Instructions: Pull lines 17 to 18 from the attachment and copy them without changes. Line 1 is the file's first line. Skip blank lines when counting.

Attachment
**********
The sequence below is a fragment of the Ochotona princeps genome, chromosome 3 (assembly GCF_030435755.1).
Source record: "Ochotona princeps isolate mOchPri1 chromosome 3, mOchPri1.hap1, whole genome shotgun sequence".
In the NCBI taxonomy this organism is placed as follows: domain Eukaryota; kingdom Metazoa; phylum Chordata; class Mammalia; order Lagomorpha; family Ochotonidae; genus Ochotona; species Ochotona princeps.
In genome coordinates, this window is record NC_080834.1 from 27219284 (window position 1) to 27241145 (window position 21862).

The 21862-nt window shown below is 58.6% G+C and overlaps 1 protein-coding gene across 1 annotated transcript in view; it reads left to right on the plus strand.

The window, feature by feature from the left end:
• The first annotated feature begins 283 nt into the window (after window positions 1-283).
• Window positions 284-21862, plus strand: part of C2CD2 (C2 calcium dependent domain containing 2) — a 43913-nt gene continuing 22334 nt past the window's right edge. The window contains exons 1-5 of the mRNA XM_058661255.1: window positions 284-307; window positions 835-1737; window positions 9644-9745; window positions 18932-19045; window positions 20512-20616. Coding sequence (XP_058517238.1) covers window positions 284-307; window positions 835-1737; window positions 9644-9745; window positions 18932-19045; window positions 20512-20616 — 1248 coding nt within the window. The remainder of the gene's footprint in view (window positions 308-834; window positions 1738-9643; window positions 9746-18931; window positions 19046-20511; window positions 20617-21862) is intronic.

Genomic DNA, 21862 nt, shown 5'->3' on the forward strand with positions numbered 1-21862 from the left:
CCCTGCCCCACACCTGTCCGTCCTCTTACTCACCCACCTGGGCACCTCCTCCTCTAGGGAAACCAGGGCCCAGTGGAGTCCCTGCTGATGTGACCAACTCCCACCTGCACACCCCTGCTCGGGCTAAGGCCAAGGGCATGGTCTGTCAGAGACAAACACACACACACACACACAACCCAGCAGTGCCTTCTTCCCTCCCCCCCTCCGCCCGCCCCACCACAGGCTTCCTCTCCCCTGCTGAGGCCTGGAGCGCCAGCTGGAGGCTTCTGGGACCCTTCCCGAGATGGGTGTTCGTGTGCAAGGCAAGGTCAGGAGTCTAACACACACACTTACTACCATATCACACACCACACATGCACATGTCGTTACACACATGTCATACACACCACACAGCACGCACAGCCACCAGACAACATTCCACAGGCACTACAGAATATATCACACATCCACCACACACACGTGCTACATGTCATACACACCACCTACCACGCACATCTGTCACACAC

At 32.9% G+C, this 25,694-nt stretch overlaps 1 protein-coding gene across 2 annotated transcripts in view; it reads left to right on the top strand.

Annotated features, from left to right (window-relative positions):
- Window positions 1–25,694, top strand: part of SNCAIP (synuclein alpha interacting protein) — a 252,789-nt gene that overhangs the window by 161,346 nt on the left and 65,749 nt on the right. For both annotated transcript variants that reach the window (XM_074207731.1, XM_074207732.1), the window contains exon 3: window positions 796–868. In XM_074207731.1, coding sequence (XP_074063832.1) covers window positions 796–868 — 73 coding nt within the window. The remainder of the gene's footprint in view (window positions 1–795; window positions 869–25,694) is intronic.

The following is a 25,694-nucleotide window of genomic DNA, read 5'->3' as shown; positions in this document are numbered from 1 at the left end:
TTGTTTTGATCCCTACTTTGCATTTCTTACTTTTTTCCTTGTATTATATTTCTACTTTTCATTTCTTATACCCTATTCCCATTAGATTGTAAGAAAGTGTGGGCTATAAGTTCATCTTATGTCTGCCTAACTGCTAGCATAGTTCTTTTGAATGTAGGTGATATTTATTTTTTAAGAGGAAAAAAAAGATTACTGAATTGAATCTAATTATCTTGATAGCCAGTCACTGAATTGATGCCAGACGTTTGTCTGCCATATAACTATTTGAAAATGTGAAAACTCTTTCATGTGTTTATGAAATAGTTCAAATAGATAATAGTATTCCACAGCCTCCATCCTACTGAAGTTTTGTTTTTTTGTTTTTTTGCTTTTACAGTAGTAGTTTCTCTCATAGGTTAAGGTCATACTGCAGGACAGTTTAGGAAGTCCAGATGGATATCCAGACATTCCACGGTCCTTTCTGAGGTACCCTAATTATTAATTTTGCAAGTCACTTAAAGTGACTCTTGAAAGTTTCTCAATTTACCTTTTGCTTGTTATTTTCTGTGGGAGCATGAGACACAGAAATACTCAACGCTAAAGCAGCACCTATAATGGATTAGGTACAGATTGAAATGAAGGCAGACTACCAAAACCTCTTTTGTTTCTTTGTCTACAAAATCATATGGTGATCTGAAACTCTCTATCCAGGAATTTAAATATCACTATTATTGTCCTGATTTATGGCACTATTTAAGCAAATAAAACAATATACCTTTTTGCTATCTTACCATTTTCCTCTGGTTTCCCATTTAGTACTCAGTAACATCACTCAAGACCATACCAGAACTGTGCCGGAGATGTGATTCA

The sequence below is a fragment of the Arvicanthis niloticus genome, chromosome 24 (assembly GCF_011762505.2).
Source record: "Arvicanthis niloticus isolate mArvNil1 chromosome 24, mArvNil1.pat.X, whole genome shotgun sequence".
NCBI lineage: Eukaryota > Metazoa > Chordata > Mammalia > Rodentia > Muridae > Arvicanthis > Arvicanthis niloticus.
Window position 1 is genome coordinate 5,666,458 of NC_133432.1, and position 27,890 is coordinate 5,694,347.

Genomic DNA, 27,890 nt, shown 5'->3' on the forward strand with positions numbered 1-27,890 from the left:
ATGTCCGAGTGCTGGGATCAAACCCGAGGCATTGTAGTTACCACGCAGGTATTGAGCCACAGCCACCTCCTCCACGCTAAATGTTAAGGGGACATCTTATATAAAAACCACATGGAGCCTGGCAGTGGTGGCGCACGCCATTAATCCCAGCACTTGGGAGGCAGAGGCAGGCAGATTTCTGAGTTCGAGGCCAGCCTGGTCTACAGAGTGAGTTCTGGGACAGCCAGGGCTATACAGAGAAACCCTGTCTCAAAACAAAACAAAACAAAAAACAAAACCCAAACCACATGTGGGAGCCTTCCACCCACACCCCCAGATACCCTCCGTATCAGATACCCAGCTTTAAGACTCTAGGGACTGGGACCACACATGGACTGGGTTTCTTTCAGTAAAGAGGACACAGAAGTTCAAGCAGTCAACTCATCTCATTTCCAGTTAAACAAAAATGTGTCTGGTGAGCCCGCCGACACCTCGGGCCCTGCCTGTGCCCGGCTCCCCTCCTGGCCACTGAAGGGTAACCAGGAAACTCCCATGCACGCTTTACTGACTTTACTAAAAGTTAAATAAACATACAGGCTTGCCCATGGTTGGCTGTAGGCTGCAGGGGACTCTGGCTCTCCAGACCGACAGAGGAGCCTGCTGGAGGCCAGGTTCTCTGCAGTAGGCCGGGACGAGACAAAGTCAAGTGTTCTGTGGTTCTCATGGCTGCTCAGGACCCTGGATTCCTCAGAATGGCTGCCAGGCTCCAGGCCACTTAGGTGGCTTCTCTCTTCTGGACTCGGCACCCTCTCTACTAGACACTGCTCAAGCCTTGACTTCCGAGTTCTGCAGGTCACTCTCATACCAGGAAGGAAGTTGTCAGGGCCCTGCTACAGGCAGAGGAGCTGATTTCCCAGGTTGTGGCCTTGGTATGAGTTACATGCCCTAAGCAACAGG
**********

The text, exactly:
Source record: "Arvicanthis niloticus isolate mArvNil1 chromosome 24, mArvNil1.pat.X, whole genome shotgun sequence".
NCBI lineage: Eukaryota > Metazoa > Chordata > Mammalia > Rodentia > Muridae > Arvicanthis > Arvicanthis niloticus.